"Go to India? What do you want to do such a thing for? Bhikkhus who go to India don't come back. They disrobe there. India is no place for a bhikkhu. I've given you permission to go on carika, and I've given you permission to live away from the Hermitage, but to go to India, for that you don't get my permission."
And I squirmed inwardly under his imagined gaze even as I now sipped my tea and gazed at the opposite hill, thinking how I might best reply to this worst of chances.
But bhante, Ceylon isn't the right place for me anymore. (Was it ever? And why not now? And what is, then?)
But bhante, the Buddha recommended visiting the four places of pilgrimage. (For laymen interested in meritorious deeds, not for monks intent on making an end to action.)
But bhante, the Buddha lived in India. (He was born there.)
But bhante, I want to see Ven. Dharmapal once more. (Now that's carrying socializing to an extreme.)
But bhante, from India I can get to Thailand. That's a good country for practicing Dhamma. ("Not by going ...")
But bhante, there are practiced bhikkhus in India and Thailand from whom I can learn much. (How about learning to be content with one place?)
But bhante, there's a war going on. They're killing people. Bombs exploded in the forest. They fired a machine-gun at me. I don't want to stay here, in the middle of a revolution. I want to go to India, where it's safe! (Oh, is that where it's safe?)
But bhante ...
On the other hand perhaps he'd be glad to see me go. I was sure some of the Colombo monks would be pleased if I were to leave, for they thought me a strange bird.
Then too, there was the kuti. I'd returned so that it shouldn't be neglected. But I was aware now that at least one Western monk would be glad to make use of it, ruined or not.
A pinprick of a gunshot popped the air like a balloon, then another, then silence. It came from up Matale side, where snipers fired on patrols, then ran.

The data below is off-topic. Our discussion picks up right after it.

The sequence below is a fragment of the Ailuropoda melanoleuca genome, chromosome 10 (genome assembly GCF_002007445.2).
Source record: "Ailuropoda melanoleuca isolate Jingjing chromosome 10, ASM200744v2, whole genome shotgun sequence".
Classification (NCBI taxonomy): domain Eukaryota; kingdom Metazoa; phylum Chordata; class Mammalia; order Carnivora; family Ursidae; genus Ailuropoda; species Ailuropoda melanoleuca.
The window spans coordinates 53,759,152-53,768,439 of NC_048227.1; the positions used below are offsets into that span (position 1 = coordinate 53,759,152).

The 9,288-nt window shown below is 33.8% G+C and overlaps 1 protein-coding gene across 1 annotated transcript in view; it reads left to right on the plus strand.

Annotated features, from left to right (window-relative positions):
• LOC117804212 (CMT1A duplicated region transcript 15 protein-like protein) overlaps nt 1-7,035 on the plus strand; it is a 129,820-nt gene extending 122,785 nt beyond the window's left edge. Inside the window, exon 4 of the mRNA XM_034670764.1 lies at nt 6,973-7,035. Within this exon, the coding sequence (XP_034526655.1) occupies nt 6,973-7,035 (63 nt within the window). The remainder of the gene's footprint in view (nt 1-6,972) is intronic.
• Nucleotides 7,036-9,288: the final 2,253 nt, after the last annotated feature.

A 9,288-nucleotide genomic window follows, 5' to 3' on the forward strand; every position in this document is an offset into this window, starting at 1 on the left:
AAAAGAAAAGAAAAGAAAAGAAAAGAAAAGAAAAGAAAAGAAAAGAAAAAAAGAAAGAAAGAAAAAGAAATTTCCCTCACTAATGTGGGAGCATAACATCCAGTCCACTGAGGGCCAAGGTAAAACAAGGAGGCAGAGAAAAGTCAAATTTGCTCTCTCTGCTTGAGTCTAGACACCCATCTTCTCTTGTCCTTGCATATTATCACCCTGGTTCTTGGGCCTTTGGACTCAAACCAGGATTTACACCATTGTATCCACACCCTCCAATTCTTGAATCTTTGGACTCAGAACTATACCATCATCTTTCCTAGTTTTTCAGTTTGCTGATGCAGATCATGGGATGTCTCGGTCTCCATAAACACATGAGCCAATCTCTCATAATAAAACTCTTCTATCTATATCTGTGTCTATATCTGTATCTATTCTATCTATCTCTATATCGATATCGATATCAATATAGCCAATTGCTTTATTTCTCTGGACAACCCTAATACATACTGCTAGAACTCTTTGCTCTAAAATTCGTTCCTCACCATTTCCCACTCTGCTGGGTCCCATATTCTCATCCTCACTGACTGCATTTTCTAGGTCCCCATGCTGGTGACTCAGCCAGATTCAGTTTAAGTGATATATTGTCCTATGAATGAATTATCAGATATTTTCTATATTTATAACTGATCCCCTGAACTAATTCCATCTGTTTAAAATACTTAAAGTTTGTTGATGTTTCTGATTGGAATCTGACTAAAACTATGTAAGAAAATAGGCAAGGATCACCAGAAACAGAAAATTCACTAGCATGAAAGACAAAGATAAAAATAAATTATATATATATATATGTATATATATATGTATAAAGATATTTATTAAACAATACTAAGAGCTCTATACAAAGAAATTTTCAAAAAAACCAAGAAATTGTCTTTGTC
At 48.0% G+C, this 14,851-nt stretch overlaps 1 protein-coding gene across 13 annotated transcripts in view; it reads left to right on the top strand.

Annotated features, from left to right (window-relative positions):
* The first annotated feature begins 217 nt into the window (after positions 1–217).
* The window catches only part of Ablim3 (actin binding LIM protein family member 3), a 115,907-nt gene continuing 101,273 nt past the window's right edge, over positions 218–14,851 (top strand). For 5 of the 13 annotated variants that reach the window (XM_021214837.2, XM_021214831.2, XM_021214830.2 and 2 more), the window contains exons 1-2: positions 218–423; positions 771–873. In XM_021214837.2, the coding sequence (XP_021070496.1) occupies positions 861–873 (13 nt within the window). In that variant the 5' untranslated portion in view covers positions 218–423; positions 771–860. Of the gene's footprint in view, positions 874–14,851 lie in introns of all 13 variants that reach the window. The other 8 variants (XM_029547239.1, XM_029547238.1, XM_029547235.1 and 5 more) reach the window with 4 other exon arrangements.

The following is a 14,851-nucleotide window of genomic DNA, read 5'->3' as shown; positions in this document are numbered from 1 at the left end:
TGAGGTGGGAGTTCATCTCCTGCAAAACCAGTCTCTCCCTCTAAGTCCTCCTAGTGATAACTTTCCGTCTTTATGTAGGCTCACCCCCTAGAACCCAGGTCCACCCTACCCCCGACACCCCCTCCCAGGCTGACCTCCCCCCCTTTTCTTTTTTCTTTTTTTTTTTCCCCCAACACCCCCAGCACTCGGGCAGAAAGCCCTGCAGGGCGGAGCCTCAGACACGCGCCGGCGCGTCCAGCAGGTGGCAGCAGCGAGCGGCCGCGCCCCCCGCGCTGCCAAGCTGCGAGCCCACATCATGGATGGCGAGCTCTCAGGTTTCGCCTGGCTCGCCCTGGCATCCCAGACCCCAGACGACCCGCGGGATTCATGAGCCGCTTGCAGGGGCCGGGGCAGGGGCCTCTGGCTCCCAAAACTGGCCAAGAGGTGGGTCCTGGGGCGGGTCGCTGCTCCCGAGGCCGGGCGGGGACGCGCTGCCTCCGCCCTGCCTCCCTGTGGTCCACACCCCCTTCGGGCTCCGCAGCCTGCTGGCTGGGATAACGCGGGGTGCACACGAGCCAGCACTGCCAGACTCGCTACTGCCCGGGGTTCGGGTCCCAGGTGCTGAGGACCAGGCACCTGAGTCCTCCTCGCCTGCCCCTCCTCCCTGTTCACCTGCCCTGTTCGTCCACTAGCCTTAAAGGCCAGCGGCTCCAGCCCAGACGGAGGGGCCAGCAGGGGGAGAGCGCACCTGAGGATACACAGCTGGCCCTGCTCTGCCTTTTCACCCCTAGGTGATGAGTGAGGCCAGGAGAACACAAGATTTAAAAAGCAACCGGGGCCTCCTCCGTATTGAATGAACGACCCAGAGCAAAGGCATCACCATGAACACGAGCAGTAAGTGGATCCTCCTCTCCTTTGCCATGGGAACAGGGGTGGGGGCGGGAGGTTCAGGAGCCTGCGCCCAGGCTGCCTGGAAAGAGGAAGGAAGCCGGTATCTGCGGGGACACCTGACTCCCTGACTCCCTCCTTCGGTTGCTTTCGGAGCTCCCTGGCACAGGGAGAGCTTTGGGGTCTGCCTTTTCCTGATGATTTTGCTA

The Mahathera couldn't object to my going. Not with this war going on. But it looked to be a short war. I'd have to move fast and settle my plans before it ended if I was to make use of it. I might be the only person in the country for whom this uprising was a success.
There'd be problems in India, of course. Goals to work towards. Would I be able to find solitude? Suitable alms? That I didn't know was a good argument for staying where I was, so to strengthen my resolve to go I conjured up an image of an India where it was easy to find appropriate places and decided that I would go to that sort of an India. An India where almsfood came without trouble, where it was possible to manage without money, where there was no heavy Buddhist tradition to weigh me down with its encumbrances, where the energy was so pure that without difficulty and at will I could attain to those meditations praised by the wise, where ... With an India as promising as that why had I stayed in Ceylon for so long? I had to leave.
I went into the kuti and sat on the bed that was now installed in it. The walls met my gaze and returned it. Since I didn't feel like meditating while being stared at I chose to read while I could. On the shelf were all my books: in India they'd be only a memory. There'd be no way to take them with me. In India I'd have to get along without them.
That, I recognized, was a strong argument for going. It was such a strong argument it made me waver in my decision to leave. Could I give up those hours of the day when I could lose myself in words about finding myself, or rather in words about giving up the search to find myself?
Before I could start cataloguing all the things that would be lost to me in India, before my resolve could waver, I gathered paper and pen and wrote a letter to the Mahathera announcing my intention to leave the country. The closest I could come, though, to asking his permission to go was: "I know, bhante, that under these circumstances you won't object to this decision."